Sunspot Beauty Captured by Solar Shutterbug (Photo)
JP Brahic took this photo from France on April 5, 2013. He used a refractor Astro-Physics 155mm F/D 8.5 and a Bassler ACA1300 camera with filter H-Alpha 1A ° to capture the image.
Credit: JP Brahic

Sunspot AR 1711 rests on a beautiful bed of orange in this vivid night sky photo.

Sunspots form when magnetic fields on the sun's surface shift and appear as visibly dark regions on the photosphere. These temporary phenomena can actually be cooler than surrounding material. Sunspots can also be the cause of solar flares and other activity. 

Astrophotographer JP Brahic captured this photo from France on April 5. He used a refractor Astro-Physics 155mm F/D 8.5 and a Bassler ACA1300 camera with filter H-Alpha 1A ° to capture the image.

"As spring returns to France, we can finally observe the sun again," Brahic told SPACE.com in an email.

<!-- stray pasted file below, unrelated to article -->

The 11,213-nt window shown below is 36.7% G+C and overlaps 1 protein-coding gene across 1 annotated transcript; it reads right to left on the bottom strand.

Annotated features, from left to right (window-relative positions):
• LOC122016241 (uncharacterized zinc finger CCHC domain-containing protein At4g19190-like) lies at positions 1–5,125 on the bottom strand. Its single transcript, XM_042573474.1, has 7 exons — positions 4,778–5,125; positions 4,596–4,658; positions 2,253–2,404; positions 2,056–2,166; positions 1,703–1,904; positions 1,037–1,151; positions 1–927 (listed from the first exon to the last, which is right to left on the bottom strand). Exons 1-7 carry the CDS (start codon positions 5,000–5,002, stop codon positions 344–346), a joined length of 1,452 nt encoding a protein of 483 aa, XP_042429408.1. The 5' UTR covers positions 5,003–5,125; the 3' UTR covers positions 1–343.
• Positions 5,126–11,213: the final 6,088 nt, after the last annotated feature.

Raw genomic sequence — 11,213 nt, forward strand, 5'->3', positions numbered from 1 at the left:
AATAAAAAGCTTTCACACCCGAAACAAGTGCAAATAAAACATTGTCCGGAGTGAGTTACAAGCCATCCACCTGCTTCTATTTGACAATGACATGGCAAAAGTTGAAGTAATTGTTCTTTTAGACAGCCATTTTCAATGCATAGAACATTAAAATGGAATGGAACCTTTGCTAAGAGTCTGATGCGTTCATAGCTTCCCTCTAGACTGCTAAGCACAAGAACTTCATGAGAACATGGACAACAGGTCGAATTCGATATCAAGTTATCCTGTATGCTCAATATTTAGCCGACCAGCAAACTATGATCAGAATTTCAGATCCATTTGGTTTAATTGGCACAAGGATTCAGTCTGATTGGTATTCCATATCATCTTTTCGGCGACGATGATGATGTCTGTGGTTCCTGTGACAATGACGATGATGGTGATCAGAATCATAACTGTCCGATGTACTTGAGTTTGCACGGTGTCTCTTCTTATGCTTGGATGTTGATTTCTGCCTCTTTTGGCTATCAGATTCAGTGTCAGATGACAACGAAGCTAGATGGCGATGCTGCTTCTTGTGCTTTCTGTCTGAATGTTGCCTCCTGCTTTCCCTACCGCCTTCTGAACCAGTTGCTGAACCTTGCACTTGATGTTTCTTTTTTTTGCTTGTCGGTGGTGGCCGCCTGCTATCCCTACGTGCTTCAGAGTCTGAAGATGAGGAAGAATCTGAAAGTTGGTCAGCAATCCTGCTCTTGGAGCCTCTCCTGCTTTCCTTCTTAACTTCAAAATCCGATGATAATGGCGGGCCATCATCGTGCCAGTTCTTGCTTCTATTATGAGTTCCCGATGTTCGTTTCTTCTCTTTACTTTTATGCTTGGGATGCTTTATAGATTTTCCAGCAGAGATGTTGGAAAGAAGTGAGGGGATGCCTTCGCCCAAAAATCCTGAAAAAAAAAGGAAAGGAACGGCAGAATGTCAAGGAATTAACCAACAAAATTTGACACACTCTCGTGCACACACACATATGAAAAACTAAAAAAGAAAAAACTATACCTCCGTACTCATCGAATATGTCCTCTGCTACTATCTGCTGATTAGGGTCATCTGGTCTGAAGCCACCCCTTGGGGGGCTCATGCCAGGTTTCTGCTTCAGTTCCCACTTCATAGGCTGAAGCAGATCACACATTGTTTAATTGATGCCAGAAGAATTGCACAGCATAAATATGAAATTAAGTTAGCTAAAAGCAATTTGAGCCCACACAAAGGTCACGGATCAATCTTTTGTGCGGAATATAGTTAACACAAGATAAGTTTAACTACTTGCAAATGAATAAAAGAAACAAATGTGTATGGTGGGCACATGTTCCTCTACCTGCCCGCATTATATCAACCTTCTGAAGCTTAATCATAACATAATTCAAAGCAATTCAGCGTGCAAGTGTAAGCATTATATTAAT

The sun is in an active phase of its 11-year weather cycle and is expected to reach its peak activity in 2013. The current sun weather cycle is known as Solar Cycle 24.

Editor's note: If you have an amazing stargazing photo you'd like to share for a possible story or image gallery, please contact managing editor Tariq Malik at spacephotos@space.com.

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Many of us take the sun for granted, giving it little thought until it scorches our skin or gets in our eyes. But our star is a fascinating and complex object, a gigantic fusion reactor that gives us life. How much do you know about the sun?
This image, captured by NASA's Solar Dynamics Observatory (SDO) on March 10, 2012, shows an active region on the sun, seen as the bright spot to the right. Designated AR 1429, the spot has so far produced three X-class flares and numerous M-class flares.
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Solar Quiz: How Well Do You Know Our Sun?
Many of us take the sun for granted, giving it little thought until it scorches our skin or gets in our eyes. But our star is a fascinating and complex object, a gigantic fusion reactor that gives us life. How much do you know about the sun?
This image, captured by NASA's Solar Dynamics Observatory (SDO) on March 10, 2012, shows an active region on the sun, seen as the bright spot to the right. Designated AR 1429, the spot has so far produced three X-class flares and numerous M-class flares.
0 of questions complete